American Academy For Yoga in Medicine

Sugar-Free, But At What Cost?

In a comprehensive study spearheaded by the Cleveland Clinic, new evidence has come to light linking the consumption of xylitol, a popular zero-calorie sugar substitute, to an increased risk of cardiovascular events such as heart attacks and strokes. This significant finding, published in the European Heart Journal, highlights the need for further scrutiny of the health implications associated with sugar alcohols and artificial sweeteners, which have seen a substantial rise in use over the past decade.

Study Overview and Key Findings

The research team, led by Stanley Hazen, M.D., Ph.D., Chair of Cardiovascular and Metabolic Sciences at the Cleveland Clinic’s Lerner Research Institute, conducted an extensive study involving over 3,000 patients across the United States and Europe. The analysis revealed a significant association between high levels of circulating xylitol and an elevated three-year risk of major adverse cardiovascular events (MACE).

Key findings from the study include:

  • Increased Cardiovascular Risk: Patients with the highest plasma levels of xylitol were significantly more likely to experience cardiovascular events. Specifically, the top third of participants with the highest xylitol levels had a notably increased risk.
  • Platelet Reactivity: Preclinical testing demonstrated that xylitol exposure resulted in heightened platelet activity and an increased risk of thrombosis. This finding was consistent across various models, including human platelet-rich plasma and animal studies.
  • In Vivo Thrombosis Formation: Xylitol consumption led to an increase in platelet responsiveness and clot formation, as evidenced by intervention studies where subjects ingested xylitol-sweetened beverages.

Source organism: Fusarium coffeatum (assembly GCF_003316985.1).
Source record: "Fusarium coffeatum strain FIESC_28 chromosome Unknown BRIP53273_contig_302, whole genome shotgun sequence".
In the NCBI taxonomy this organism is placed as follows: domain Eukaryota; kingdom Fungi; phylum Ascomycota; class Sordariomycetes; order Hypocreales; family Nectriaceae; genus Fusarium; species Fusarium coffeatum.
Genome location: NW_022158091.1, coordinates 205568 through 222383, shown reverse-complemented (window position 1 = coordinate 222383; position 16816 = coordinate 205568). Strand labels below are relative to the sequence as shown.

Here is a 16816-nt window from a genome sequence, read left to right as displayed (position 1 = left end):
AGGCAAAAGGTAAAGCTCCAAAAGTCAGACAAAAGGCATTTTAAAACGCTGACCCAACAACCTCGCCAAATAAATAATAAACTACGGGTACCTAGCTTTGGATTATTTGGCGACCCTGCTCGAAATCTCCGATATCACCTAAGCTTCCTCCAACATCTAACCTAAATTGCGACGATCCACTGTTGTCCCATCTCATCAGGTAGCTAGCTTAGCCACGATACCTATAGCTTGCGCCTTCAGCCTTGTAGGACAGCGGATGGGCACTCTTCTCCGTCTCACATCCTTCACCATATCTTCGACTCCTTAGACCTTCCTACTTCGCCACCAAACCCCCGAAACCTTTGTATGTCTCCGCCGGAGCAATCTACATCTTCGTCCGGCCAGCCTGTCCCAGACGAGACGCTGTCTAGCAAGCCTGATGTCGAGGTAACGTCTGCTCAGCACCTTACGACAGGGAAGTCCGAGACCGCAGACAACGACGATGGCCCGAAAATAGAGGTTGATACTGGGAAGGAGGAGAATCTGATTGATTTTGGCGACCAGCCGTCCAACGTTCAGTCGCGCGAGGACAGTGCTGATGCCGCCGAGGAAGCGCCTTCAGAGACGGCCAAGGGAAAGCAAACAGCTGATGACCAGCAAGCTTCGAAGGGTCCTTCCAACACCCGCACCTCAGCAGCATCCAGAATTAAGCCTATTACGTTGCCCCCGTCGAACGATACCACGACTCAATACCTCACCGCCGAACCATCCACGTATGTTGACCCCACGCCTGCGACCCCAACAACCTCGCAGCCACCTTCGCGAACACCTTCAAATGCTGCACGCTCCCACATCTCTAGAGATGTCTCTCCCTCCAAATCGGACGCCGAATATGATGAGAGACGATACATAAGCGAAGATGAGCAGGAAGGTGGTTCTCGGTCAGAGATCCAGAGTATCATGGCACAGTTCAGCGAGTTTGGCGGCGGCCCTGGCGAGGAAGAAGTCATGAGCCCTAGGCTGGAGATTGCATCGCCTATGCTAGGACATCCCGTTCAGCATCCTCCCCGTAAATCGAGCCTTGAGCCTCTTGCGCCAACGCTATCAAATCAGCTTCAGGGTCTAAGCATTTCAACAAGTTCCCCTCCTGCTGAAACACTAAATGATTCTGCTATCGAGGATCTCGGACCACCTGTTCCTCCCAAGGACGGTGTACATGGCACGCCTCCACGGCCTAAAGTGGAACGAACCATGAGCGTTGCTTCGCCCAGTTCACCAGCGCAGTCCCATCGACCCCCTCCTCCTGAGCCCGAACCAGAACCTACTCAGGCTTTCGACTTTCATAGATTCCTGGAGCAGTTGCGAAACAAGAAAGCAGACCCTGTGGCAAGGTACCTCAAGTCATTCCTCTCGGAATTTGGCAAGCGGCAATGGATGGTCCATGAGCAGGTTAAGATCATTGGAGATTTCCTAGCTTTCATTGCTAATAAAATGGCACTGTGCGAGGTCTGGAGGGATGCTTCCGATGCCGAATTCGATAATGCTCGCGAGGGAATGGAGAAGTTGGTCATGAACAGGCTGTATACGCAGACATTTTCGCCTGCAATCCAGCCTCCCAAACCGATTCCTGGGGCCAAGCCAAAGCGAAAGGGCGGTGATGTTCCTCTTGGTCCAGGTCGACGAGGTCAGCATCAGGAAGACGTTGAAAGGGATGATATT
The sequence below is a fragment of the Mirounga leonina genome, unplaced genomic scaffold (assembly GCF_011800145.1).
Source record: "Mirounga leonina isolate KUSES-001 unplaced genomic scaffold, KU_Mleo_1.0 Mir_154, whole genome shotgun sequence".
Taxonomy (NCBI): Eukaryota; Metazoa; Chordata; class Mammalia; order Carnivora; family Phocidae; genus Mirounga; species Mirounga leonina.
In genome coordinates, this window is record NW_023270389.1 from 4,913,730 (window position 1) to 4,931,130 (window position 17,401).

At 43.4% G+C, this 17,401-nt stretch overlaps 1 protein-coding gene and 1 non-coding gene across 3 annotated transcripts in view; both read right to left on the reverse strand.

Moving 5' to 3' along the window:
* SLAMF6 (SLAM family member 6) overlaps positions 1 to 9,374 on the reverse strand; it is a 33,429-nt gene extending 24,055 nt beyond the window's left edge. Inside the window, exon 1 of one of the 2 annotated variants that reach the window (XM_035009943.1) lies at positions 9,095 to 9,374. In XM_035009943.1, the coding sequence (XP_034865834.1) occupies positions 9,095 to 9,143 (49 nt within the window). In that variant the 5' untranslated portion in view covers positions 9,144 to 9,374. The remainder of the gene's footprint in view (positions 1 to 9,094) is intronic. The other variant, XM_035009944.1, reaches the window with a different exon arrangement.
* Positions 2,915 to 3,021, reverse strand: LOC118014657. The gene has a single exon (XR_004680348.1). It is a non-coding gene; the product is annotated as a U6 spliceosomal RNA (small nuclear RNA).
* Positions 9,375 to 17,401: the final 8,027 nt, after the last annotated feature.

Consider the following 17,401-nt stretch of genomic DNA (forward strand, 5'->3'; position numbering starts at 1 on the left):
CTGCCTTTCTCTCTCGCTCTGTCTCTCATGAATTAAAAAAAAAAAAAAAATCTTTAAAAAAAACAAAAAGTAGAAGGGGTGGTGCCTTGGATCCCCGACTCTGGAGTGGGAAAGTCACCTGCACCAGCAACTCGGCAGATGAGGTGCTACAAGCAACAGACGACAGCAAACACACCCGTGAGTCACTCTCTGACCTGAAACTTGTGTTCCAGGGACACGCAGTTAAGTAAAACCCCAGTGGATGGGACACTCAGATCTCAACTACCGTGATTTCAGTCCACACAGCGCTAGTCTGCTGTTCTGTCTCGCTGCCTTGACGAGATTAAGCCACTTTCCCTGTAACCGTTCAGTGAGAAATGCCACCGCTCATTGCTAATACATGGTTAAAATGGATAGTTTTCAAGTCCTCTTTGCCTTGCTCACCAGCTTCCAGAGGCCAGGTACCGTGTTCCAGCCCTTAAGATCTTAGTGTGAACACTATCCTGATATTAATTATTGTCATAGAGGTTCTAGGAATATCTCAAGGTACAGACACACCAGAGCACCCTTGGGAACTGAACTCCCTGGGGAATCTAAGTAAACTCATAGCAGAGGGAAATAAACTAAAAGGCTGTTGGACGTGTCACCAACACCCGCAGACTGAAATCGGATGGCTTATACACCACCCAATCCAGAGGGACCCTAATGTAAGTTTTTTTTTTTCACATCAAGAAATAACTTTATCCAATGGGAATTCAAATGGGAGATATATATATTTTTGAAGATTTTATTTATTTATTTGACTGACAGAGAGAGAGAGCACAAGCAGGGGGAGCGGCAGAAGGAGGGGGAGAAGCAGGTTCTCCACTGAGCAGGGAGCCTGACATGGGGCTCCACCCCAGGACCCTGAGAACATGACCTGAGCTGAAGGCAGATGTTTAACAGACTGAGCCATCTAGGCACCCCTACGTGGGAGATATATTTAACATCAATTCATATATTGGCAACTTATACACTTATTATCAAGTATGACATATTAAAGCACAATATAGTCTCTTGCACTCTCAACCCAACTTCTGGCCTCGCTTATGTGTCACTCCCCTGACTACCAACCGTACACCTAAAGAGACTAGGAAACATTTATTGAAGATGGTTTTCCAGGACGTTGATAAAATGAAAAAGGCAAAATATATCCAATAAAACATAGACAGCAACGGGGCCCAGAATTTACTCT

Mechanistic Insights and Clinical Implications

Xylitol, a sugar alcohol found in many sugar-free products such as candies, gums, baked goods, and oral hygiene products like toothpaste, has been widely regarded as a healthier alternative to traditional sugar. However, the Cleveland Clinic study presents compelling evidence that challenges this perception.

Using advanced techniques like untargeted metabolomics and stable isotope dilution liquid chromatography tandem mass spectrometry (LC-MS/MS), the researchers quantified xylitol levels in the plasma and explored their impact on cardiovascular health. Elevated xylitol levels were shown to significantly enhance platelet reactivity and the potential for thrombus (clot) formation, both in laboratory settings and in animal models. Furthermore, human intervention studies demonstrated that typical dietary consumption of xylitol could substantially increase platelet activity, reinforcing its prothrombotic nature.

Broader Context and Recommendations

This research follows similar findings from Dr. Hazen’s team, which previously identified a link between erythritol, another sugar alcohol, and cardiovascular risk. With the growing prevalence of these sugar substitutes in processed foods marketed for their health benefits, particularly in managing obesity and diabetes, it is crucial to reassess their safety.